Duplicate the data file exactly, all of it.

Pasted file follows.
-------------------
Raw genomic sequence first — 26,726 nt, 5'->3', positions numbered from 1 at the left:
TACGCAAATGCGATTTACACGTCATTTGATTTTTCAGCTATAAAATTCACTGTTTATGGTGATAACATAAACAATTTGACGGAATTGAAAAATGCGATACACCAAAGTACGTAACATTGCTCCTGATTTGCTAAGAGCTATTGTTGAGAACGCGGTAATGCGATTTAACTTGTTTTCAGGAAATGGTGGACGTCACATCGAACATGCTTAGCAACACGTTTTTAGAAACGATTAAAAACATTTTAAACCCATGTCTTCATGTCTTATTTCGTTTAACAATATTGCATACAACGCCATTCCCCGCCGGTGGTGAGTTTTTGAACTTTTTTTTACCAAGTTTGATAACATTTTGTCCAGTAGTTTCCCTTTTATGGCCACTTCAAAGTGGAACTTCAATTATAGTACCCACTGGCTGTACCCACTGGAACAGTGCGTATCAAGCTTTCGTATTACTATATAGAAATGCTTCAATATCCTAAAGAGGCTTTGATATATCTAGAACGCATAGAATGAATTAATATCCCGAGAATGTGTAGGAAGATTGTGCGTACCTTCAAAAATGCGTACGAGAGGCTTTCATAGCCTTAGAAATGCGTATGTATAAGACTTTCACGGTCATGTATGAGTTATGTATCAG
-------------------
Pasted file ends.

Raw genomic sequence first — 26,726 nt, 5'->3', positions numbered from 1 at the left:
TACGCAAATGCGATTTACACGTCATTTGATTTTTCAGCTATAAAATTCACTGTTTATGGTGATAACATAAACAATTTGACGGAATTGAAAAATGCGATACACCAAAGTACGTAACATTGCTCCTGATTTGCTAAGAGCTATTGTTGAGAACGCGGTAATGCGATTTAACTTGTTTTCAGGAAATGGTGGACGTCACATCGAACATGCTTAGCAACACGTTTTTAGAAACGATTAAAAACATTTTAAACCCATGTCTTCATGTCTTATTTCGTTTAACAATATTGCATACAACGCCATTCCCCGCCGGTGGTGAGTTTTTGAACTTTTTTTTACCAAGTTTGATAACATTTTGTCCAGTAGTTTCCCTTTTATGGCCACTTCAAAGTGGAACTTCAATTATAGTACCCACTGGCTGTACCCACTGGAACAGTGCGTATCAAGCTTTCGTATTACTATATAGAAATGCTTCAATATCCTAAAGAGGCTTTGATATATCTAGAACGCATAGAATGAATTAATATCCCGAGAATGTGTAGGAAGATTGTGCGTACCTTCAAAAATGCGTACGAGAGGCTTTCATAGCCTTAGAAATGCGTATGTATAAGACTTTCACGGTCATGTATGAGTTATGTATCAG